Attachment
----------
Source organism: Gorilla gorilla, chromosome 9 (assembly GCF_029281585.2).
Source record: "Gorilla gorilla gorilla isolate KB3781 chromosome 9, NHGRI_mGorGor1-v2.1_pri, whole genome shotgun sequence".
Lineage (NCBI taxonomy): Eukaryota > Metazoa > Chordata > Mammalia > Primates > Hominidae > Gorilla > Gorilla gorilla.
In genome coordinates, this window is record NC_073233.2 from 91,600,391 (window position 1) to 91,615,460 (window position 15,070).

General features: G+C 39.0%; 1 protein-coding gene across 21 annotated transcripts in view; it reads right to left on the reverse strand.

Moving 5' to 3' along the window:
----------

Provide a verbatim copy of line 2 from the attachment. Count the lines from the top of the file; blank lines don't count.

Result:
Source record: "Gorilla gorilla gorilla isolate KB3781 chromosome 9, NHGRI_mGorGor1-v2.1_pri, whole genome shotgun sequence".